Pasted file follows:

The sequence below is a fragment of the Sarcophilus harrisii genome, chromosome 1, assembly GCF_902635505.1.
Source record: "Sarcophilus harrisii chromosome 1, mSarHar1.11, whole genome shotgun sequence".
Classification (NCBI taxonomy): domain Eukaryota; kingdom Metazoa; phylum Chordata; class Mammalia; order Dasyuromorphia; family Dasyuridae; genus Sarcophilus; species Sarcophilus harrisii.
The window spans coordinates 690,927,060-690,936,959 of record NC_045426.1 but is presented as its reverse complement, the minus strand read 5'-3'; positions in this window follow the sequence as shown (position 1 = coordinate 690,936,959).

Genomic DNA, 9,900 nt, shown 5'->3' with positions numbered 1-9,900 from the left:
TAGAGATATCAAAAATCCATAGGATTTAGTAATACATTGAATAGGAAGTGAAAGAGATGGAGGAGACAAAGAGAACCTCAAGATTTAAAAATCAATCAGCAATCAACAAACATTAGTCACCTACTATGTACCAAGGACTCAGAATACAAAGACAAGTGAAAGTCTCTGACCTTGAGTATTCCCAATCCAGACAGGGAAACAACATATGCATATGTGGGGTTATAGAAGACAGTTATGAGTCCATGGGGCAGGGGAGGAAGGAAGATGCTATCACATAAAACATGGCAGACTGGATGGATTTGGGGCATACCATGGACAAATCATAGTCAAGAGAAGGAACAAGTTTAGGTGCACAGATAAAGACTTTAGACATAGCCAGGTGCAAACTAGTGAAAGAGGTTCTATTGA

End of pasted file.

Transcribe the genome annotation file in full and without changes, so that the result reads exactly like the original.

The sequence below is a fragment of the Sarcophilus harrisii genome, chromosome 1, assembly GCF_902635505.1.
Source record: "Sarcophilus harrisii chromosome 1, mSarHar1.11, whole genome shotgun sequence".
Classification (NCBI taxonomy): domain Eukaryota; kingdom Metazoa; phylum Chordata; class Mammalia; order Dasyuromorphia; family Dasyuridae; genus Sarcophilus; species Sarcophilus harrisii.
The window spans coordinates 690,927,060-690,936,959 of record NC_045426.1 but is presented as its reverse complement, the minus strand read 5'-3'; positions in this window follow the sequence as shown (position 1 = coordinate 690,936,959).

Genomic DNA, 9,900 nt, shown 5'->3' with positions numbered 1-9,900 from the left:
TAGAGATATCAAAAATCCATAGGATTTAGTAATACATTGAATAGGAAGTGAAAGAGATGGAGGAGACAAAGAGAACCTCAAGATTTAAAAATCAATCAGCAATCAACAAACATTAGTCACCTACTATGTACCAAGGACTCAGAATACAAAGACAAGTGAAAGTCTCTGACCTTGAGTATTCCCAATCCAGACAGGGAAACAACATATGCATATGTGGGGTTATAGAAGACAGTTATGAGTCCATGGGGCAGGGGAGGAAGGAAGATGCTATCACATAAAACATGGCAGACTGGATGGATTTGGGGCATACCATGGACAAATCATAGTCAAGAGAAGGAACAAGTTTAGGTGCACAGATAAAGACTTTAGACATAGCCAGGTGCAAACTAGTGAAAGAGGTTCTATTGA